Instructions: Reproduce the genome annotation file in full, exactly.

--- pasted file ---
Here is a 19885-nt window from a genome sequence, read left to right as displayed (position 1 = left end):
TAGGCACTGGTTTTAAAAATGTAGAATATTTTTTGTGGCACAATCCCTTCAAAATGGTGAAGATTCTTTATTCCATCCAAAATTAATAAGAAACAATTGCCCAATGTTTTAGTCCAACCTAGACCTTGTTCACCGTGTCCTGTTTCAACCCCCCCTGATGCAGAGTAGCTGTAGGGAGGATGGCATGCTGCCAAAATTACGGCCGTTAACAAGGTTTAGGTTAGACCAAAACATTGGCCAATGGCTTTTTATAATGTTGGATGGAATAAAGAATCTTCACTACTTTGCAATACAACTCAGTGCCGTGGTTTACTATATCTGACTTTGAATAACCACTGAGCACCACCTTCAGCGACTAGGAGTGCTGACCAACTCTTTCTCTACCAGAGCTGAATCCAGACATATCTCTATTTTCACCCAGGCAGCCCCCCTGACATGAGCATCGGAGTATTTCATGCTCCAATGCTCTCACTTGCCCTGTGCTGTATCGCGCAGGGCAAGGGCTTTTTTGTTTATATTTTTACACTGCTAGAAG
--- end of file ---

Here is a 19885-nt window from a genome sequence, read left to right as displayed (position 1 = left end):
TAGGCACTGGTTTTAAAAATGTAGAATATTTTTTGTGGCACAATCCCTTCAAAATGGTGAAGATTCTTTATTCCATCCAAAATTAATAAGAAACAATTGCCCAATGTTTTAGTCCAACCTAGACCTTGTTCACCGTGTCCTGTTTCAACCCCCCCTGATGCAGAGTAGCTGTAGGGAGGATGGCATGCTGCCAAAATTACGGCCGTTAACAAGGTTTAGGTTAGACCAAAACATTGGCCAATGGCTTTTTATAATGTTGGATGGAATAAAGAATCTTCACTACTTTGCAATACAACTCAGTGCCGTGGTTTACTATATCTGACTTTGAATAACCACTGAGCACCACCTTCAGCGACTAGGAGTGCTGACCAACTCTTTCTCTACCAGAGCTGAATCCAGACATATCTCTATTTTCACCCAGGCAGCCCCCCTGACATGAGCATCGGAGTATTTCATGCTCCAATGCTCTCACTTGCCCTGTGCTGTATCGCGCAGGGCAAGGGCTTTTTTGTTTATATTTTTACACTGCTAGAAG